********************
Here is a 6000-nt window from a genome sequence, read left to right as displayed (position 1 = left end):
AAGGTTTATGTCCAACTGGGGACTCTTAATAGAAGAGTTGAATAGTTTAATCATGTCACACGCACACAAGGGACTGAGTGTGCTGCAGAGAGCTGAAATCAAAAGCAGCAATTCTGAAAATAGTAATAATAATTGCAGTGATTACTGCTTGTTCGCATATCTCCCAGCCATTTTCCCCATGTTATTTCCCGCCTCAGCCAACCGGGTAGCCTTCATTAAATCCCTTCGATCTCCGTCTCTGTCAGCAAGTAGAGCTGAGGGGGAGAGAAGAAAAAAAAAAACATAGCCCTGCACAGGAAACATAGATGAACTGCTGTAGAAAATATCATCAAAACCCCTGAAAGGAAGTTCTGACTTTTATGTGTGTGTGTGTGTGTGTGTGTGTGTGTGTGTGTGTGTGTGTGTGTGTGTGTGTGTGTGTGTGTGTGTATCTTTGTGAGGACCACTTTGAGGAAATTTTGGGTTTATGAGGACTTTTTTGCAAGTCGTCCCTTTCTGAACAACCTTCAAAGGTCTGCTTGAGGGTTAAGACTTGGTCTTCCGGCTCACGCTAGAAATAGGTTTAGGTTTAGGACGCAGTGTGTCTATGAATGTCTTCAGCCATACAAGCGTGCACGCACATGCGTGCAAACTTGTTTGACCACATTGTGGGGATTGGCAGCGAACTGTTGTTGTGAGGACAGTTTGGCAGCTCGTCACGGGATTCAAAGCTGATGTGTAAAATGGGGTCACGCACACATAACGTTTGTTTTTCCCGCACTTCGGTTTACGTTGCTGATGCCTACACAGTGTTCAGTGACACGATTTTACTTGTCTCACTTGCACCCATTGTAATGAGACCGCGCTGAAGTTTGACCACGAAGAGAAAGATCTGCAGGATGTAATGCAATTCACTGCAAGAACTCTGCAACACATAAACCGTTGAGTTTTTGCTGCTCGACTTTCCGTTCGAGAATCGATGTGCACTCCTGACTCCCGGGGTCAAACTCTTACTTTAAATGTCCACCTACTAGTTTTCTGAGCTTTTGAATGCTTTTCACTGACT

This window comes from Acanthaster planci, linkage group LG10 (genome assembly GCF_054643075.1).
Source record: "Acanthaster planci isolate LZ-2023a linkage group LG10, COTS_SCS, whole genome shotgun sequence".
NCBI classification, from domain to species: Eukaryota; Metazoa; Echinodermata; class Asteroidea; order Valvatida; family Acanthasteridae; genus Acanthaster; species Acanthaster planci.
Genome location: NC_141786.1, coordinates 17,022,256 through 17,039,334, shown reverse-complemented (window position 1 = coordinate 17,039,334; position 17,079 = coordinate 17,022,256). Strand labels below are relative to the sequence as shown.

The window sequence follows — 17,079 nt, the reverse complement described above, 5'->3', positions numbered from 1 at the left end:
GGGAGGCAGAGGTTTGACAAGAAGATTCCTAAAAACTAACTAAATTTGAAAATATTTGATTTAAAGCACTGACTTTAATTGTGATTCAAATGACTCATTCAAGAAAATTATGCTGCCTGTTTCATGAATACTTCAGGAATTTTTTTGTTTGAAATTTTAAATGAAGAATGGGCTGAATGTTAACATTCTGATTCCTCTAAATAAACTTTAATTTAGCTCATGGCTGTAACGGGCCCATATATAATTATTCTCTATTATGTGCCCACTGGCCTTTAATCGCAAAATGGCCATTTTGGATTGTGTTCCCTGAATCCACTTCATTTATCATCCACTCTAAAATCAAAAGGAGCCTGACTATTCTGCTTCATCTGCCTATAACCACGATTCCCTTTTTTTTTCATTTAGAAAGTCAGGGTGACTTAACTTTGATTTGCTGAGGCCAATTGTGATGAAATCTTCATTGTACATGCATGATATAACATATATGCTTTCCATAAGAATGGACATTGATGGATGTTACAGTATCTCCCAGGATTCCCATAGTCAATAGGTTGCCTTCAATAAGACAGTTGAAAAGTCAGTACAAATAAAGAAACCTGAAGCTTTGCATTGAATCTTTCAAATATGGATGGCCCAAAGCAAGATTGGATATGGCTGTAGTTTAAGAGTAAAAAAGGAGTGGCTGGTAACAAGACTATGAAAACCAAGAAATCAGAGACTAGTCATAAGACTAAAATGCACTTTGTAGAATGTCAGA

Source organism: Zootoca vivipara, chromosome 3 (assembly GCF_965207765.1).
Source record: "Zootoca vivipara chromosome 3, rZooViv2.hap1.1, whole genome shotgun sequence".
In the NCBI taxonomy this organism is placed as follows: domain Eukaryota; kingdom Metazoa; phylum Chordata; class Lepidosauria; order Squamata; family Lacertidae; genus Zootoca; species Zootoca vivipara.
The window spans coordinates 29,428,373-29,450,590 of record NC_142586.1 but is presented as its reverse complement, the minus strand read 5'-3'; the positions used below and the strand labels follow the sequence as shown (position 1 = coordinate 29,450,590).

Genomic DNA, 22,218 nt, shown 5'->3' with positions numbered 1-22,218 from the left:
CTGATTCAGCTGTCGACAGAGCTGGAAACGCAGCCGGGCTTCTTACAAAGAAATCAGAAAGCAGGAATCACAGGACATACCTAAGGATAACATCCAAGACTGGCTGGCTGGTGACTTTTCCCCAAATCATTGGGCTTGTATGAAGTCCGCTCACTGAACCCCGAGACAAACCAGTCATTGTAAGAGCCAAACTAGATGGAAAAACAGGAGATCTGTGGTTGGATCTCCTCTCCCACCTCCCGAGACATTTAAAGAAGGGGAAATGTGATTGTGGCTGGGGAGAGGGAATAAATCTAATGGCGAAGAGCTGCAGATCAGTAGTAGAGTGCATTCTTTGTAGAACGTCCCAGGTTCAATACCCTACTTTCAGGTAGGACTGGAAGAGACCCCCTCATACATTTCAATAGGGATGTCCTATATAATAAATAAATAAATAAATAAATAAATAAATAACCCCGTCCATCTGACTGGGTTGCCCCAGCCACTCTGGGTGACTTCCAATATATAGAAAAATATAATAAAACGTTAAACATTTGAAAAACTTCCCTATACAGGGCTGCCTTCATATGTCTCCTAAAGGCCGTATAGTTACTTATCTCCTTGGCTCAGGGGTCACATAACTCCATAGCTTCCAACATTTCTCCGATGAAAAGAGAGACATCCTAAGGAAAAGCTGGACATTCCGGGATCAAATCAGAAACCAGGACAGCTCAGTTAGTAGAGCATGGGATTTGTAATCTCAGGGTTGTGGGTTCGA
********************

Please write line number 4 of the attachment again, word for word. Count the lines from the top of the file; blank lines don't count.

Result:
Source record: "Acanthaster planci isolate LZ-2023a linkage group LG10, COTS_SCS, whole genome shotgun sequence".